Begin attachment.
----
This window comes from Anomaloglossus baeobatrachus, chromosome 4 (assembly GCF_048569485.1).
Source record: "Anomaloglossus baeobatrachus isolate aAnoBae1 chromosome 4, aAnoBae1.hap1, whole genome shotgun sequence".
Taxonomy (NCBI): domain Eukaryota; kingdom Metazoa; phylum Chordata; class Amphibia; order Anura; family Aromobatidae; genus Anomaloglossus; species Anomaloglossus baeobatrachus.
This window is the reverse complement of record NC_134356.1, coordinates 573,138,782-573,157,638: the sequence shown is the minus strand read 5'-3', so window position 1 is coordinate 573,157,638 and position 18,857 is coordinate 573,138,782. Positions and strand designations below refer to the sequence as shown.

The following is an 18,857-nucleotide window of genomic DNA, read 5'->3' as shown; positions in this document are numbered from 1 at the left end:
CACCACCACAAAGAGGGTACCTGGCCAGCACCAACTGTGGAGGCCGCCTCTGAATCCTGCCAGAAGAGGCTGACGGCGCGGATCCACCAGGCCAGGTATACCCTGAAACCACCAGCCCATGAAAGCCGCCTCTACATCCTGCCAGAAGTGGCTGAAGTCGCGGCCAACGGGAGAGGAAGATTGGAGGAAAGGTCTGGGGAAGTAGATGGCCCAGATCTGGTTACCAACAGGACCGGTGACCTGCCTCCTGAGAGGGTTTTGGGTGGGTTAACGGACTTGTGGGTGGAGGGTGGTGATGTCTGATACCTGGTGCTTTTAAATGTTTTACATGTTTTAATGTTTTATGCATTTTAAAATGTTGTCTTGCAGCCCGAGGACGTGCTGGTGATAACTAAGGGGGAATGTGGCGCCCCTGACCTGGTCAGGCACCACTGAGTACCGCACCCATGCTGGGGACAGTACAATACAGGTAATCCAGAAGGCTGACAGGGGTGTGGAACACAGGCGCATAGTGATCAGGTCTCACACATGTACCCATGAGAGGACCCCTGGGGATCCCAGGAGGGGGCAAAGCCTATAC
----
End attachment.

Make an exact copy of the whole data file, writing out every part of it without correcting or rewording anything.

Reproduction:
This window comes from Anomaloglossus baeobatrachus, chromosome 4 (assembly GCF_048569485.1).
Source record: "Anomaloglossus baeobatrachus isolate aAnoBae1 chromosome 4, aAnoBae1.hap1, whole genome shotgun sequence".
Taxonomy (NCBI): domain Eukaryota; kingdom Metazoa; phylum Chordata; class Amphibia; order Anura; family Aromobatidae; genus Anomaloglossus; species Anomaloglossus baeobatrachus.
This window is the reverse complement of record NC_134356.1, coordinates 573,138,782-573,157,638: the sequence shown is the minus strand read 5'-3', so window position 1 is coordinate 573,157,638 and position 18,857 is coordinate 573,138,782. Positions and strand designations below refer to the sequence as shown.

The following is an 18,857-nucleotide window of genomic DNA, read 5'->3' as shown; positions in this document are numbered from 1 at the left end:
CACCACCACAAAGAGGGTACCTGGCCAGCACCAACTGTGGAGGCCGCCTCTGAATCCTGCCAGAAGAGGCTGACGGCGCGGATCCACCAGGCCAGGTATACCCTGAAACCACCAGCCCATGAAAGCCGCCTCTACATCCTGCCAGAAGTGGCTGAAGTCGCGGCCAACGGGAGAGGAAGATTGGAGGAAAGGTCTGGGGAAGTAGATGGCCCAGATCTGGTTACCAACAGGACCGGTGACCTGCCTCCTGAGAGGGTTTTGGGTGGGTTAACGGACTTGTGGGTGGAGGGTGGTGATGTCTGATACCTGGTGCTTTTAAATGTTTTACATGTTTTAATGTTTTATGCATTTTAAAATGTTGTCTTGCAGCCCGAGGACGTGCTGGTGATAACTAAGGGGGAATGTGGCGCCCCTGACCTGGTCAGGCACCACTGAGTACCGCACCCATGCTGGGGACAGTACAATACAGGTAATCCAGAAGGCTGACAGGGGTGTGGAACACAGGCGCATAGTGATCAGGTCTCACACATGTACCCATGAGAGGACCCCTGGGGATCCCAGGAGGGGGCAAAGCCTATAC